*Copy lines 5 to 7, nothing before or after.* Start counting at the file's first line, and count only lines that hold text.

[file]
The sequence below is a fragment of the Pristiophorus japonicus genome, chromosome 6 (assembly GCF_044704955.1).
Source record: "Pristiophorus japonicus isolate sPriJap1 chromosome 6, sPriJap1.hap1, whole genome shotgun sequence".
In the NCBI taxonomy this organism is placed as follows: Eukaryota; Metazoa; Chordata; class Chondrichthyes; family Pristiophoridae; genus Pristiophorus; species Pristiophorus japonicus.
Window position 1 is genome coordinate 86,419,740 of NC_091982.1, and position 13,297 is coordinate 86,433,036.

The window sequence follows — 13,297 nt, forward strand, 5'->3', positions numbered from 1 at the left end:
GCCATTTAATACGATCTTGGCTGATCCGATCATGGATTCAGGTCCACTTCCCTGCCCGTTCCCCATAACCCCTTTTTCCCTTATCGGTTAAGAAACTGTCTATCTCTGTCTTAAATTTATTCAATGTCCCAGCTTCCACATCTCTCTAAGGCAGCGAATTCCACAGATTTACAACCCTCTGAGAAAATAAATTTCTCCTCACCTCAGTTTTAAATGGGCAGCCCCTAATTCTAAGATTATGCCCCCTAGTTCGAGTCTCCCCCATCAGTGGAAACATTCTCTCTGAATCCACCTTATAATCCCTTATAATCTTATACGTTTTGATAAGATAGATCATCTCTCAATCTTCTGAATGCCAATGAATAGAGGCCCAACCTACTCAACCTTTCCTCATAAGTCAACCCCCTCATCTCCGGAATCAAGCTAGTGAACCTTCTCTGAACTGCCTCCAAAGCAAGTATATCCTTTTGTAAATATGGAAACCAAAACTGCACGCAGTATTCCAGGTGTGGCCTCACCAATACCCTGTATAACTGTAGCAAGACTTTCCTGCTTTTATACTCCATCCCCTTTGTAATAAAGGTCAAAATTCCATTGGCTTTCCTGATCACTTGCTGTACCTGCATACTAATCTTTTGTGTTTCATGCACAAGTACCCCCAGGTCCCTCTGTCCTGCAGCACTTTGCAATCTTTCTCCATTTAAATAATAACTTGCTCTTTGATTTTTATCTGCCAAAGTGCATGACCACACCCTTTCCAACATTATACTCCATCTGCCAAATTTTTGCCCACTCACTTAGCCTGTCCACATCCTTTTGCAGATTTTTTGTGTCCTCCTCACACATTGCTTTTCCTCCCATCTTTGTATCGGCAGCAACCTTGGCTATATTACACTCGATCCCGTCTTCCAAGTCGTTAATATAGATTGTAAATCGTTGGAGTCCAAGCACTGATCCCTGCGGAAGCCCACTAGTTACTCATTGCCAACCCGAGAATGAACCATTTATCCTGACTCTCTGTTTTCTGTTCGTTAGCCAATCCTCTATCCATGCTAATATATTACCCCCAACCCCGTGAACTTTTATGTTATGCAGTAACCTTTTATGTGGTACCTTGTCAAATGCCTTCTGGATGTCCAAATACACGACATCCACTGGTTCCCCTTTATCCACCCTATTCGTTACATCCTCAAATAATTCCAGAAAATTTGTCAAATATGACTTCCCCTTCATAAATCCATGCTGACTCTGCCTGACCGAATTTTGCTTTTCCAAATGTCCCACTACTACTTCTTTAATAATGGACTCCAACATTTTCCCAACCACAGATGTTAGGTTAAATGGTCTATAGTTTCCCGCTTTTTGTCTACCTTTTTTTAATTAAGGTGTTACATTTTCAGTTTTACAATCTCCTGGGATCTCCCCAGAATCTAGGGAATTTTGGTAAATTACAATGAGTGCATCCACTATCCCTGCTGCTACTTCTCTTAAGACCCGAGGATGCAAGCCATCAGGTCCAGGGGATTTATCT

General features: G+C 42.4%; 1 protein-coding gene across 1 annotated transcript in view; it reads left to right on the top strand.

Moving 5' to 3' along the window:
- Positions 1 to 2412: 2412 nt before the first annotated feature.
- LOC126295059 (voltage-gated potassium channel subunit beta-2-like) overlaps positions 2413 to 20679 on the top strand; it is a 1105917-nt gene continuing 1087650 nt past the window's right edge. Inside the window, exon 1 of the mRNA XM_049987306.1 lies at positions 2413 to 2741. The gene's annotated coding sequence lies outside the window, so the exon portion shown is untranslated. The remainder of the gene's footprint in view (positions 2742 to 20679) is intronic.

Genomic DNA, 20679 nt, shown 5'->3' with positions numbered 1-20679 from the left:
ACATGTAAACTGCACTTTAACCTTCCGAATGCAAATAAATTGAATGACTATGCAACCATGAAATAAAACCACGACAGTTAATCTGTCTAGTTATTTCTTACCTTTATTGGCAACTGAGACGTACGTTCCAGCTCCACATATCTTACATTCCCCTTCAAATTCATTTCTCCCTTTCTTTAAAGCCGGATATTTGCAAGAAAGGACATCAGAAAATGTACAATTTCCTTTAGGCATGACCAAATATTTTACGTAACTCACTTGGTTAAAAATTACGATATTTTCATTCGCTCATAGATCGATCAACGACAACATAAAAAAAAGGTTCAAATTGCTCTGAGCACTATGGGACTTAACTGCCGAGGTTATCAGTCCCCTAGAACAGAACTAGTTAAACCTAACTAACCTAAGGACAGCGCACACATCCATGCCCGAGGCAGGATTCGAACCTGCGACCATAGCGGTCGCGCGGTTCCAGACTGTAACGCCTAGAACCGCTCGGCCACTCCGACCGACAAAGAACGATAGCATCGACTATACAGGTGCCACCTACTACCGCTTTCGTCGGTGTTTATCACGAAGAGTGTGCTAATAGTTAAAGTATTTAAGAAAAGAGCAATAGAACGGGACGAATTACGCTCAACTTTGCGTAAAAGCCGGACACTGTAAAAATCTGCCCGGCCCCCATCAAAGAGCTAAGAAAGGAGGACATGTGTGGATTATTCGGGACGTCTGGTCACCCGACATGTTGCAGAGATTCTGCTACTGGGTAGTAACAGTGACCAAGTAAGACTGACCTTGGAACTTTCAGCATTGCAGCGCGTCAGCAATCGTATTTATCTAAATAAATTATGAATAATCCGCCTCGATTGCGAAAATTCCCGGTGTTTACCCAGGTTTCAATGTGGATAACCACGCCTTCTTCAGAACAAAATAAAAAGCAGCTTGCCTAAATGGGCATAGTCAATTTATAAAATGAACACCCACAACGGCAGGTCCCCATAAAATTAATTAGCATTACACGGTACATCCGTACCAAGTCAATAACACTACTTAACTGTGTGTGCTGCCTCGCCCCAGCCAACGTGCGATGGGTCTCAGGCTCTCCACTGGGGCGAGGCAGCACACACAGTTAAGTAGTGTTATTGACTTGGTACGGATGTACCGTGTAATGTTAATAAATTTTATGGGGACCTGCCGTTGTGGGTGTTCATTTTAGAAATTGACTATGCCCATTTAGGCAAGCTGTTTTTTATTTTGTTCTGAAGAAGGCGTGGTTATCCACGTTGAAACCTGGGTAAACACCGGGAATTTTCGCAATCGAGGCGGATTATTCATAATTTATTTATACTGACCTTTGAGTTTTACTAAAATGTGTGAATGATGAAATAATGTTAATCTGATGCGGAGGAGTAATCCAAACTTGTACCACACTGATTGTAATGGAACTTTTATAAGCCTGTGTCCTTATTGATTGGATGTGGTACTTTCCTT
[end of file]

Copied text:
The window sequence follows — 13,297 nt, forward strand, 5'->3', positions numbered from 1 at the left end:
GCCATTTAATACGATCTTGGCTGATCCGATCATGGATTCAGGTCCACTTCCCTGCCCGTTCCCCATAACCCCTTTTTCCCTTATCGGTTAAGAAACTGTCTATCTCTGTCTTAAATTTATTCAATGTCCCAGCTTCCACATCTCTCTAAGGCAGCGAATTCCACAGATTTACAACCCTCTGAGAAAATAAATTTCTCCTCACCTCAGTTTTAAATGGGCAGCCCCTAATTCTAAGATTATGCCCCCTAGTTCGAGTCTCCCCCATCAGTGGAAACATTCTCTCTGAATCCACCTTATAATCCCTTATAATCTTATACGTTTTGATAAGATAGATCATCTCTCAATCTTCTGAATGCCAATGAATAGAGGCCCAACCTACTCAACCTTTCCTCATAAGTCAACCCCCTCATCTCCGGAATCAAGCTAGTGAACCTTCTCTGAACTGCCTCCAAAGCAAGTATATCCTTTTGTAAATATGGAAACCAAAACTGCACGCAGTATTCCAGGTGTGGCCTCACCAATACCCTGTATAACTGTAGCAAGACTTTCCTGCTTTTATACTCCATCCCCTTTGTAATAAAGGTCAAAATTCCATTGGCTTTCCTGATCACTTGCTGTACCTGCATACTAATCTTTTGTGTTTCATGCACAAGTACCCCCAGGTCCCTCTGTCCTGCAGCACTTTGCAATCTTTCTCCATTTAAATAATAACTTGCTCTTTGATTTTTATCTGCCAAAGTGCATGACCACACCCTTTCCAACATTATACTCCATCTGCCAAATTTTTGCCCACTCACTTAGCCTGTCCACATCCTTTTGCAGATTTTTTGTGTCCTCCTCACACATTGCTTTTCCTCCCATCTTTGTATCGGCAGCAACCTTGGCTATATTACACTCGATCCCGTCTTCCAAGTCGTTAATATAGATTGTAAATCGTTGGAGTCCAAGCACTGATCCCTGCGGAAGCCCACTAGTTACTCATTGCCAACCCGAGAATGAACCATTTATCCTGACTCTCTGTTTTCTGTTCGTTAGCCAATCCTCTATCCATGCTAATATATTACCCCCAACCCCGTGAACTTTTATGTTATGCAGTAACCTTTTATGTGGTACCTTGTCAAATGCCTTCTGGATGTCCAAATACACGACATCCACTGGTTCCCCTTTATCCACCCTATTCGTTACATCCTCAAATAATTCCAGAAAATTTGTCAAATATGACTTCCCCTTCATAAATCCATGCTGACTCTGCCTGACCGAATTTTGCTTTTCCAAATGTCCCACTACTACTTCTTTAATAATGGACTCCAACATTTTCCCAACCACAGATGTTAGGTTAAATGGTCTATAGTTTCCCGCTTTTTGTCTACCTTTTTTTAATTAAGGTGTTACATTTTCAGTTTTACAATCTCCTGGGATCTCCCCAGAATCTAGGGAATTTTGGTAAATTACAATGAGTGCATCCACTATCCCTGCTGCTACTTCTCTTAAGACCCGAGGATGCAAGCCATCAGGTCCAGGGGATTTATCT

General features: G+C 42.4%; 1 protein-coding gene across 1 annotated transcript in view; it reads left to right on the top strand.